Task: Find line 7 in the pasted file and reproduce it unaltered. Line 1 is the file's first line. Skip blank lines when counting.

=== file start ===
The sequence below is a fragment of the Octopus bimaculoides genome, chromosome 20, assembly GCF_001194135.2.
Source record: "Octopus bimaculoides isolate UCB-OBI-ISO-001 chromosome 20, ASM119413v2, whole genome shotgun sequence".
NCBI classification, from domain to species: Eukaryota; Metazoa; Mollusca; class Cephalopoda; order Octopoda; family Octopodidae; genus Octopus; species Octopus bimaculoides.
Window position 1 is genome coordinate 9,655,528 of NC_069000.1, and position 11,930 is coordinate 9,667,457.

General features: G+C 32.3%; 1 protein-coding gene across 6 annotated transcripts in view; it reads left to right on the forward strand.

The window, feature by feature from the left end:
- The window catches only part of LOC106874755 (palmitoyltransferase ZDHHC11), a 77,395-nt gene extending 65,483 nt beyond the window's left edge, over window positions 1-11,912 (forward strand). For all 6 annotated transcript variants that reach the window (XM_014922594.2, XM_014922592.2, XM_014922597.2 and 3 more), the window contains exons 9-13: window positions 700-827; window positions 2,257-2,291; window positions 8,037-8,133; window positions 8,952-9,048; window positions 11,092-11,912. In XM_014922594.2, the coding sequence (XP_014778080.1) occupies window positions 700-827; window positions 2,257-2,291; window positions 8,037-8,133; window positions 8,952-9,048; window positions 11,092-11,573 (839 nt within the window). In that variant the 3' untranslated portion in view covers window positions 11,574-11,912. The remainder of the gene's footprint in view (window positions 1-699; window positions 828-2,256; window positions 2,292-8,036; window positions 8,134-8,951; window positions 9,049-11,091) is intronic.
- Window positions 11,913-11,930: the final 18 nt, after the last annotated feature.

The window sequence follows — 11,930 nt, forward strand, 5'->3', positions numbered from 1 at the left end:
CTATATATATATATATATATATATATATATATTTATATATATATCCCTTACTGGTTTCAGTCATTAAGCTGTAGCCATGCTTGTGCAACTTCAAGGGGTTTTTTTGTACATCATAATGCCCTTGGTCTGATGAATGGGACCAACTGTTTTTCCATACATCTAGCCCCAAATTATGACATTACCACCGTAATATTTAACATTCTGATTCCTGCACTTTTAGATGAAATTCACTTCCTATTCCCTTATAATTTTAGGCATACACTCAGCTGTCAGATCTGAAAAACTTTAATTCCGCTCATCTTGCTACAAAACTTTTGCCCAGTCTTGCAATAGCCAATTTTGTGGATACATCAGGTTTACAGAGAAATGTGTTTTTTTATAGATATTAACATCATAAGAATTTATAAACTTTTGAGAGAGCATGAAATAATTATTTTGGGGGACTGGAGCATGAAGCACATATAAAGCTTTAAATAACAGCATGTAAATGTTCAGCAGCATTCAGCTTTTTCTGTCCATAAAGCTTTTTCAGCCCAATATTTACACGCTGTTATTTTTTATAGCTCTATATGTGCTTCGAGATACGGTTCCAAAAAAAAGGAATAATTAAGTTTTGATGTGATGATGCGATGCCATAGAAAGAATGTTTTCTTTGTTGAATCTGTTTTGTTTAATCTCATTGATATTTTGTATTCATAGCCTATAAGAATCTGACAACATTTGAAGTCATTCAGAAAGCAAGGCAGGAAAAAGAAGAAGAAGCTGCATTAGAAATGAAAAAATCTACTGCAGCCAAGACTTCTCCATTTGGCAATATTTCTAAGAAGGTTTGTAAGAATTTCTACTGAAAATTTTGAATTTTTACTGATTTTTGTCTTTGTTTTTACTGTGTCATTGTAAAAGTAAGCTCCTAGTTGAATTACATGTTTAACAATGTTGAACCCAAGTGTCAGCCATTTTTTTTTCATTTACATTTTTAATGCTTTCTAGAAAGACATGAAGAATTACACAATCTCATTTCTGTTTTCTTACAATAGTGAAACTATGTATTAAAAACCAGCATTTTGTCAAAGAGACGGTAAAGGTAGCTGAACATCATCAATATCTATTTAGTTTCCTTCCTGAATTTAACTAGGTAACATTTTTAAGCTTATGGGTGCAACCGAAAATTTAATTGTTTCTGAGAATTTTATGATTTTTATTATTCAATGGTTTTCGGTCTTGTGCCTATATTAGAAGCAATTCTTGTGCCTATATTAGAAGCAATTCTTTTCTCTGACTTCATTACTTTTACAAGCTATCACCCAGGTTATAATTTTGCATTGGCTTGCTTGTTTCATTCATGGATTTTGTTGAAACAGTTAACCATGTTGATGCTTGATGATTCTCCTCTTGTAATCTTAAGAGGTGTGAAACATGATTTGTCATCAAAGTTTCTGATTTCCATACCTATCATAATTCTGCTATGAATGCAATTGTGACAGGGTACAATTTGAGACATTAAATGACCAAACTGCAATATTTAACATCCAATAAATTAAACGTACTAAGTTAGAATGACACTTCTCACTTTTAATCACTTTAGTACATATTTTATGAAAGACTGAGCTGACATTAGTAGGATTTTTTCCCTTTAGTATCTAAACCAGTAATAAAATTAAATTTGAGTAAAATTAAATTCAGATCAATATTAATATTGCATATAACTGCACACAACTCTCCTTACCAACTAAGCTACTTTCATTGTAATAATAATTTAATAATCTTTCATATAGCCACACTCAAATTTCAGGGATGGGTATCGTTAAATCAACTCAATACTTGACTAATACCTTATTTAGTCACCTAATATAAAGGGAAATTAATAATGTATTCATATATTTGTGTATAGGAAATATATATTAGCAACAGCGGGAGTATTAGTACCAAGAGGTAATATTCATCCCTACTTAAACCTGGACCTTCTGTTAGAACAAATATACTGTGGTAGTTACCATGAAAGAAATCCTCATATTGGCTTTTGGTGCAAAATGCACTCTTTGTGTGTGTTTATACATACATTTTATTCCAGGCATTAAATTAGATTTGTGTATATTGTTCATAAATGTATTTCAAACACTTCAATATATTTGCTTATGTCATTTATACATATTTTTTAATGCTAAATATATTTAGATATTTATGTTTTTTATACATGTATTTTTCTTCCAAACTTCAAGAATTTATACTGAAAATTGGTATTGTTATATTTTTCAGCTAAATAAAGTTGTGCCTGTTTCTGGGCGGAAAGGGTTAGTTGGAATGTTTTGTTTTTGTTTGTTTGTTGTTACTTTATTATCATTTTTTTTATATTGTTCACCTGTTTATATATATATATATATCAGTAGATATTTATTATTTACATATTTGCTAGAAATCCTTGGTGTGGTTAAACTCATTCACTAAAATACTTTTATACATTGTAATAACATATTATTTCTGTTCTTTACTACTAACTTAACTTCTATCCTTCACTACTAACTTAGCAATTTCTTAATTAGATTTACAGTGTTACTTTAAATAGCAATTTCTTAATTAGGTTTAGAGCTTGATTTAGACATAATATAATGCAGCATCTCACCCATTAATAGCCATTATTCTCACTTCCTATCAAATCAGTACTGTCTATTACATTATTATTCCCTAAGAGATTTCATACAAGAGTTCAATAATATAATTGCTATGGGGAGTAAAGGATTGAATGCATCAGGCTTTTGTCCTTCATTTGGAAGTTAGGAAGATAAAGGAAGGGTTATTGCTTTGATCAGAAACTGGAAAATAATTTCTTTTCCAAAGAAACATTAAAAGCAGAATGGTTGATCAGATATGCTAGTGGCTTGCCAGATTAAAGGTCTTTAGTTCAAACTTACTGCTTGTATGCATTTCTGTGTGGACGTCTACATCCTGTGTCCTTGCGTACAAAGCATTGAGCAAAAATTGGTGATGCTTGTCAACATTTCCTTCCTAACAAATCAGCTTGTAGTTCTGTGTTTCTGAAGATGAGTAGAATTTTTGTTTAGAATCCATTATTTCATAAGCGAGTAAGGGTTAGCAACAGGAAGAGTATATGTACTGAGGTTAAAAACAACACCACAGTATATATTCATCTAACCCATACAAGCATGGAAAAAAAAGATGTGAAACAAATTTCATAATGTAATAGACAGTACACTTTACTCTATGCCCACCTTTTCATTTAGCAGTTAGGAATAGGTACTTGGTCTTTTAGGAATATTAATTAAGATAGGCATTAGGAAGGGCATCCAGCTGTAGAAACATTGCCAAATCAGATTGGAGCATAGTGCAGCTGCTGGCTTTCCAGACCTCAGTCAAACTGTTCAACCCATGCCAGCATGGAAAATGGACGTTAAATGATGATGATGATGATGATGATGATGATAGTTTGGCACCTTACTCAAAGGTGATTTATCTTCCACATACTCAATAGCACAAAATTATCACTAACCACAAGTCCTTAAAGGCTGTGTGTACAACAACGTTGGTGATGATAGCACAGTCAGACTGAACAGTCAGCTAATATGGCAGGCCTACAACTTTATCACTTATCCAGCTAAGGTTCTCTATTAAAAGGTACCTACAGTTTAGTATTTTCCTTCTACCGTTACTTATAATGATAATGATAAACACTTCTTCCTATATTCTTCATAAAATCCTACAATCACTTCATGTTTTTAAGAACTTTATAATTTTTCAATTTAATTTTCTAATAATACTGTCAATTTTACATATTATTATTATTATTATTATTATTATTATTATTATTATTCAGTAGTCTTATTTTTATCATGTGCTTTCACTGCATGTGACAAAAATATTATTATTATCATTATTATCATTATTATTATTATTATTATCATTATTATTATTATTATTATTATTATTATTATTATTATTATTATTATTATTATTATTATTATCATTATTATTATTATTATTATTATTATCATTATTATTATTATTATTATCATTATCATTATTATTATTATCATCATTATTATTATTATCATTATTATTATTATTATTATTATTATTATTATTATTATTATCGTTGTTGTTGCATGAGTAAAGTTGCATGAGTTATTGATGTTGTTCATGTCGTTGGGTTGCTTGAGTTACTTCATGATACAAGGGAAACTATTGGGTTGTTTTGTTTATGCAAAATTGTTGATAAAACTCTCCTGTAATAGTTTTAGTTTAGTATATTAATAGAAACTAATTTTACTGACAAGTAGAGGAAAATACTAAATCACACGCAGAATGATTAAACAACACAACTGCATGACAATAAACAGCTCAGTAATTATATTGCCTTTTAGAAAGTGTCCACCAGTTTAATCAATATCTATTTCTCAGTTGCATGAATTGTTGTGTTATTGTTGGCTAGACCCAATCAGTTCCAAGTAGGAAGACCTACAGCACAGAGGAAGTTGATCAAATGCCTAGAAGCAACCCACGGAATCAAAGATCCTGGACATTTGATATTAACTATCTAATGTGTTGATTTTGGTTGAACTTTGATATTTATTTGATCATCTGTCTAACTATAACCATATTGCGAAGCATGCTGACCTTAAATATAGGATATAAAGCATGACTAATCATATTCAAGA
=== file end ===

- The window catches only part of LOC106874755 (palmitoyltransferase ZDHHC11), a 77,395-nt gene extending 65,483 nt beyond the window's left edge, over window positions 1-11,912 (forward strand). For all 6 annotated transcript variants that reach the window (XM_014922594.2, XM_014922592.2, XM_014922597.2 and 3 more), the window contains exons 9-13: window positions 700-827; window positions 2,257-2,291; window positions 8,037-8,133; window positions 8,952-9,048; window positions 11,092-11,912. In XM_014922594.2, the coding sequence (XP_014778080.1) occupies window positions 700-827; window positions 2,257-2,291; window positions 8,037-8,133; window positions 8,952-9,048; window positions 11,092-11,573 (839 nt within the window). In that variant the 3' untranslated portion in view covers window positions 11,574-11,912. The remainder of the gene's footprint in view (window positions 1-699; window positions 828-2,256; window positions 2,292-8,036; window positions 8,134-8,951; window positions 9,049-11,091) is intronic.